To solidify the political leadership of the Revolution, the leaders of Cavite called for an assembly in Tejeros, which was called The Tejeros Convention. The convention agreed to put Aguinaldo as President, but Bonifacio refused to recognize the new government and established a separate government in Naic, Cavite.

Because of his acts, Bonifacio and his family were arrested and tried at the Bonifacio Trial House, which was the house of Roderico Reyes in Maragondon, Cavite. Consequently, Bonifacio was found guilty of treason and was executed on May 10, 1897.

Today, the trial house stands as a museum and was formally inaugurated in November 2014. The museum serves as the home of life-size dioramas that depict Andres Bonifacio’s trial scene.

If you’re looking for a historical spot to visit, you can drive to the Museo ng Paglilitis ni Andres Bonifacio and let Waze guide your way.

6. Battle of Alapan Monument

A five-hour-long fierce battle erupted at Alapan, Imus, Cavite, where Filipino soldiers fought a close-range war with heavy Spanish resistance. While our troops only fought with Mauser rifles and bamboo canons, they still won because they had more ammunition than the Spaniards, which led to their surrender.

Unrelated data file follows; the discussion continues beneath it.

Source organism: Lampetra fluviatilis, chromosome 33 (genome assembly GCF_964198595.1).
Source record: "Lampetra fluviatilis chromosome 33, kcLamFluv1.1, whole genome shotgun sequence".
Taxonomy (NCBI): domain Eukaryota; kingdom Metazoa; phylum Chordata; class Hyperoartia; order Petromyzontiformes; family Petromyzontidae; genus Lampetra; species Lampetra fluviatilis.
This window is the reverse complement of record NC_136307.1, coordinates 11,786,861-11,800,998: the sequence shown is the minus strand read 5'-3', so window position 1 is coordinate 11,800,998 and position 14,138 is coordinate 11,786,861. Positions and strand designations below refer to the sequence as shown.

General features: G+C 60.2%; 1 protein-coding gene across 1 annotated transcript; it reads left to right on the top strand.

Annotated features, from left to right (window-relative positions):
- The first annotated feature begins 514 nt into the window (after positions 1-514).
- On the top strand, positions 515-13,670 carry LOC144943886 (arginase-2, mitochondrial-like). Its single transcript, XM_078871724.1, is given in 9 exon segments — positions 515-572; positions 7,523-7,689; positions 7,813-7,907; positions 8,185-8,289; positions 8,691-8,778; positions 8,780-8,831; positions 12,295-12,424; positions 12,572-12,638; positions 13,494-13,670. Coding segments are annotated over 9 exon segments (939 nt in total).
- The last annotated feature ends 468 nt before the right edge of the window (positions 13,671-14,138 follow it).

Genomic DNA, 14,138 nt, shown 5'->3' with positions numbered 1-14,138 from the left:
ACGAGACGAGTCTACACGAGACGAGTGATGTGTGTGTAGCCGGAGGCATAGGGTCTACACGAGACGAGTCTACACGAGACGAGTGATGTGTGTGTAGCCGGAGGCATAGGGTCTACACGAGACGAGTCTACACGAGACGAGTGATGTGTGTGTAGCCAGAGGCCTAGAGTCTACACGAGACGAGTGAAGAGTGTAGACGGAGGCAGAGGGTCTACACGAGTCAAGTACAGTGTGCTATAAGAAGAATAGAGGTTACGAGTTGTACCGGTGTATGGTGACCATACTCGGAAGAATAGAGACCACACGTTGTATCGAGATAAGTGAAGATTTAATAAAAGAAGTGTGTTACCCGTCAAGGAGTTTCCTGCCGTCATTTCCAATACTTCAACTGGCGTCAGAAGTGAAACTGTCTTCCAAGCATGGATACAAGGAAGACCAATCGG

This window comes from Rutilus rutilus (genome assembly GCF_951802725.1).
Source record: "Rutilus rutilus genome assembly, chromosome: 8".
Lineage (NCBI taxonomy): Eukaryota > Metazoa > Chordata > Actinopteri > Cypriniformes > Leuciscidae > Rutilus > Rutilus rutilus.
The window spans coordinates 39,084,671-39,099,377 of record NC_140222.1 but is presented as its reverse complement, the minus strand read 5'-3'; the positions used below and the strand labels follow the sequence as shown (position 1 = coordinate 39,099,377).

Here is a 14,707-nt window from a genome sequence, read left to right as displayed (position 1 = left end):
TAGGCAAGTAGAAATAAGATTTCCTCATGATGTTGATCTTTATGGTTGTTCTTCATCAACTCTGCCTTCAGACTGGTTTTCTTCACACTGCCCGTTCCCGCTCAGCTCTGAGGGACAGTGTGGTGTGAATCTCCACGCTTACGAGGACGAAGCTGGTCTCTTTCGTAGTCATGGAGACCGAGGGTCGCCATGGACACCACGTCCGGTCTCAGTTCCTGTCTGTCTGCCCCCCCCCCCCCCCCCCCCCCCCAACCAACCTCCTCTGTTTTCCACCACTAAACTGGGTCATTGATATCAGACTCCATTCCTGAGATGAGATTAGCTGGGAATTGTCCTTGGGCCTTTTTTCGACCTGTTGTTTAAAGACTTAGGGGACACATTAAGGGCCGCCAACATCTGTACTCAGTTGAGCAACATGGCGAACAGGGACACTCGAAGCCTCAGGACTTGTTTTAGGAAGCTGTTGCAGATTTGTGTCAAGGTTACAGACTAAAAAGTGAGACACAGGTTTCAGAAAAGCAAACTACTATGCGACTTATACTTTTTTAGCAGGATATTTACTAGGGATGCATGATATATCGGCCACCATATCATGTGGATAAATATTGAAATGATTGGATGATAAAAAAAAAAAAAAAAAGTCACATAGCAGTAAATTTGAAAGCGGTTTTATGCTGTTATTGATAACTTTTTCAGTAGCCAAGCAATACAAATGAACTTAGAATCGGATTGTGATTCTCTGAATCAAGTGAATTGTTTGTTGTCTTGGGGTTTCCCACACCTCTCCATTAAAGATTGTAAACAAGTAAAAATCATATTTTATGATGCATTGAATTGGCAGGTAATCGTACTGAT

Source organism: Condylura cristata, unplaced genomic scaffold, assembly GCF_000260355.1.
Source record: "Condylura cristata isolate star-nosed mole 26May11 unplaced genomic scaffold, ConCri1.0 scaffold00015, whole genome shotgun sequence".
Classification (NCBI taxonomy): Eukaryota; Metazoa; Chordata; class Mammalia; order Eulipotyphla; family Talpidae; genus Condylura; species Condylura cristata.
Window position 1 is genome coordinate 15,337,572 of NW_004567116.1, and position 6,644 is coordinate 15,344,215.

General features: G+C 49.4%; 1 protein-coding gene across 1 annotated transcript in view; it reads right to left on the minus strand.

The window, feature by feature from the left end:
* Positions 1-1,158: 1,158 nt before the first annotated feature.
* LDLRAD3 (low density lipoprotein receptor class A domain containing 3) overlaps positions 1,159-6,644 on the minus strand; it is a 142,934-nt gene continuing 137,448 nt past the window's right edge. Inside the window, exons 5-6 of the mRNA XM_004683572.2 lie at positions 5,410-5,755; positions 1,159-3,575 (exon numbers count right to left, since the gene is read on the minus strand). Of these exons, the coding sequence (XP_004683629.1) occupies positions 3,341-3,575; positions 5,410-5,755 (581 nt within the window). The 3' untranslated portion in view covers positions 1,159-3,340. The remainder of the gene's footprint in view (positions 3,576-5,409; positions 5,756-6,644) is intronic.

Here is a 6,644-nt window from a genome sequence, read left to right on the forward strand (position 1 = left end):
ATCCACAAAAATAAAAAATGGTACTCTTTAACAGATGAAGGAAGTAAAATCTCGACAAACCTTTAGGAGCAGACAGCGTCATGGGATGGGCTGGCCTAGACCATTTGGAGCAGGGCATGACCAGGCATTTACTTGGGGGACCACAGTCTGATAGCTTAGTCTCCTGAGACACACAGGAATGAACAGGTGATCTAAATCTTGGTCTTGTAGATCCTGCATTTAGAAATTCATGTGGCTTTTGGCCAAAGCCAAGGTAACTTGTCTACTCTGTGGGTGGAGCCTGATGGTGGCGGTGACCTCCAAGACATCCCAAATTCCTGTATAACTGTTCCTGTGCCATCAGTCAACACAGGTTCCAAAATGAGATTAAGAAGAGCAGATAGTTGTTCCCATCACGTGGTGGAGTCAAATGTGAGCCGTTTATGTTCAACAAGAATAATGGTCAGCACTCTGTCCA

The Battle of Alapan was the first military victory of General Emilio Aguinaldo. After the fight, Aguinaldo hoisted the first Philippine flag in Cavite Nuevo (now known as Cavite City), where the flag was also “baptized by fire” on May 28, 1898.

The Battle of Alapan Monument serves as a reminder of this victory, and it stands with a 104-foot tall flagpole. At the center of the marker, a statue of a woman proudly holds a Philippine Flag. This monument is considered a national historic landmark.

If you’re looking for a house and lot in Cavite that’s near a historical landmark like this monument, contact a real estate expert today.

7. Battle of Binakayan Monument

Battle of Binakayan Monument

photo from cavite.gov.ph

The Battle of Binakayan was one of the fiercest battles between the Spaniards and the Filipinos. The war lasted for two days at the shores of Binakayan until the Spanish army withdrew, making it the first meaningful Filipino victory over a colonial power.

The Binakayan war happened at precisely the same time as the battle of Dalahican, where about 3,000 Spanish soldiers marched towards the area. Luckily, the Filipinos were also victorious after pestering the enemy with musket fire, archer shoots, and melee charges.

Failing to subdue the Filipino forces, the Spaniards were forced to withdraw to Cavite City instead of Manila because of the simultaneous victory at Binakayan. Their retreat was the conclusion of the battle.

After the Binakayan war, Emilio Aguinaldo used this victory to reinforce his position on the Katipunan over Andres Bonifacio. However, over a month after the battle, the Philippines’ National Hero, José Rizal, was executed.

The monument of the Battle of Binakayan is the site where the bloody war occurred. It depicts the Filipinos’ struggle for independence that today’s generations now enjoy. You can go for a quick drive to the monument while you look for a house and lot in Cavite.